|Philosophy: A Guide to Happiness: Press Release|
Alain de Botton
Philosophy is rarely a subject you see on film or television. Yet for many people, philosophy can seem like an ultimate authority on life's great questions, a natural place to seek answers to the riddles of human unhappiness. It promises something at once completely naive and deeply profound; a way to change one's life for the better, to become a somewhat less disturbed, paranoid, inadequate, lovesick and panicked individual.
Philosophy is of course a vast subject, many of its practitioners are entirely unconcerned with making one feel happier, but it nevertheless seems possible to discern a small group of men, separated by centuries, who shared a loose allegiance to a single vision of philosophy suggested by the Greek etymology of the word -- philo; love, sophia; wisdom -- a group of philosophers with a common interest in saying a few consoling and practical things about the causes of our greatest griefs. Alain de Botton, the presenter and writer of this documentary series has paired six philosophers - Socrates, Epicurus, Seneca, Montaigne, Schopenhauer and Nietzsche -- with six everyday problems to which he feels they are able to give most helpful and fascinating answers (unpopularity, poverty, anxiety, inadequacy, a broken heart and despair).
The idea of the programs is to show how these philosophers relate to the present day and to present their thought in a manner that is lucid, wise and above all accessible.
Alain de Botton is a popular young British philosopher, with a talent for bringing the great ideas to life and a genial manner. In designing the shows, he located six people suffering from the kinds of problems that the great philosophers had discussed. One candidate is a hair technician from Manchester. Stephen Perry spends all his money on superfluous shopping. He has dozens of watches and more shoes than Imelda Marcos. He recognizes that something is wrong, but doesn't know where to turn for help. De Botton suggested the ancient Greek philosopher Epicurus, much of whose work is concerned with getting us to live a simple, non-materialistic life. At a giant shopping Center in England, one of Stephen's favorite hang-outs, he is introduced to Epicurus's idea that our desire to go shopping is always caused by not having enough friends: Sort out that problem and you will stop abusing your credit card. Despite initial scepticism, Stephen gradually becomes convinced and even rather moved by Epicurus's message. He vowed to reduce his spending and listen to this wise sage of antiquity.
In another encounter, we meet a van driver for a London delivery company. Wayne Allingham has a terrible problem with anger. He once got out of his van and tried to hit a driver who hadn't signalled properly. The Roman philosopher Seneca seems to have the answer. According to Seneca, anger always arises from misplaced optimism about the world. We shout because we are both surprised and disappointed. So Seneca urges us to adopt a more pessimistic view of how other people actually behave and to meditate for half an hour every morning on the disasters we are liable to face in the day ahead - so that we will not bellow so loudly if they occur. Once we accept that people drive very badly in London, we will no longer be so prone to sudden rages when they do so. 'What need is there to shout about parts of life, the whole of it calls for tears,' wrote Seneca. Wayne takes a deep interest, he gets Seneca's books out of the library. London's roads are now a little safer thanks to a philosopher.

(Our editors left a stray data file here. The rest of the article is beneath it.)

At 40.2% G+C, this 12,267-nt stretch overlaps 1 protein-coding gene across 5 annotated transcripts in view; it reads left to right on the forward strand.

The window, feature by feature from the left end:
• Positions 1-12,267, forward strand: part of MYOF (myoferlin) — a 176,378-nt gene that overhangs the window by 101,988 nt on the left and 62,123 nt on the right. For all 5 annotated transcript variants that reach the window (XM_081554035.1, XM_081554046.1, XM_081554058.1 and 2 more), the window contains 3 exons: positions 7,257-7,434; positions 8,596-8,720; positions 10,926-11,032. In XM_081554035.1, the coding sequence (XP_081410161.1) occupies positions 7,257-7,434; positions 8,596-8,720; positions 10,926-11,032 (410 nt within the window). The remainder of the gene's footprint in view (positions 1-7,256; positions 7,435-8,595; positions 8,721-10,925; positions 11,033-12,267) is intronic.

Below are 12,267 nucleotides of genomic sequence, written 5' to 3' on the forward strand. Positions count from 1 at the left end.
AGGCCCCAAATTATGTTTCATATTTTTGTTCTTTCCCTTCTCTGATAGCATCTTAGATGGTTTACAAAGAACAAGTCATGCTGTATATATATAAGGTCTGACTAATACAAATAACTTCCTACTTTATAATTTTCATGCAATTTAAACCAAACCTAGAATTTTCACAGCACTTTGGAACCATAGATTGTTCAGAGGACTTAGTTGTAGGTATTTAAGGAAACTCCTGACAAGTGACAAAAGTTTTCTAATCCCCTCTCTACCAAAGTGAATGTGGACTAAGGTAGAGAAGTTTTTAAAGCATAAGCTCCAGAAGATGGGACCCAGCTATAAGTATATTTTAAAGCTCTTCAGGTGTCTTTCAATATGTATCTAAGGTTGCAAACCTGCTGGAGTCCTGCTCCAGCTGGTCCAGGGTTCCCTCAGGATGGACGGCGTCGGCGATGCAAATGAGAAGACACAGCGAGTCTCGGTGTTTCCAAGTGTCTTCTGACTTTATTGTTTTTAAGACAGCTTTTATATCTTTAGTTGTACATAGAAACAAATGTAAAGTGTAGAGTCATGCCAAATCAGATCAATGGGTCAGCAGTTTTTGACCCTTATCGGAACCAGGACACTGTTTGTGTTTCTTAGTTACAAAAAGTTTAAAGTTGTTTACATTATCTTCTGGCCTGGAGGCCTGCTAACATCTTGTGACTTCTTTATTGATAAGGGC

Making the series involved a lot of travelling. The team travelled to five different countries to track down the remains of the philosophers. In Switzerland, they went to an isolated mountain hut where Nietzsche wrote Beyond Good and Evil and Thus Spake Zarathustra. The moustachioed philosopher repeatedly compares life to a mountain; the view is great once you reach the top, but getting there requires great struggle -- a struggle which Nietzsche wishes to prepare us for. 'Whatever you survive is good for you,' as he famously put it. To illustrate the idea, the program makers climbed a gigantic mountain which Nietzsche knew and loved. It nearly killed them, they spent hours in freezing clouds, but the view was fabulous from the top, bringing home with an intensity a truth that they would never have felt in a library.
In Athens, to illustrate Socrates's view that most of us are like sheep (but shouldn't be), the de Botton drives a yellow motorcycle through a flock of sheep. In France, to illustrate Montaigne's point that animals are often cleverer than human, he delivers his argument in a pig pen during which he is almost attacked by an enormous muddy creature.
'Philosophers should not spend all of their lives alone in their studies,' suggested Seneca, they should bring philosophy into the streets and the market places. Philosophy: A Guide to Happiness shows what can happen when they go out and about with a camera.
Philosophy: A Guide to Happiness is a KQED presentation. It is distributed to public television stations by American Public Television (APT).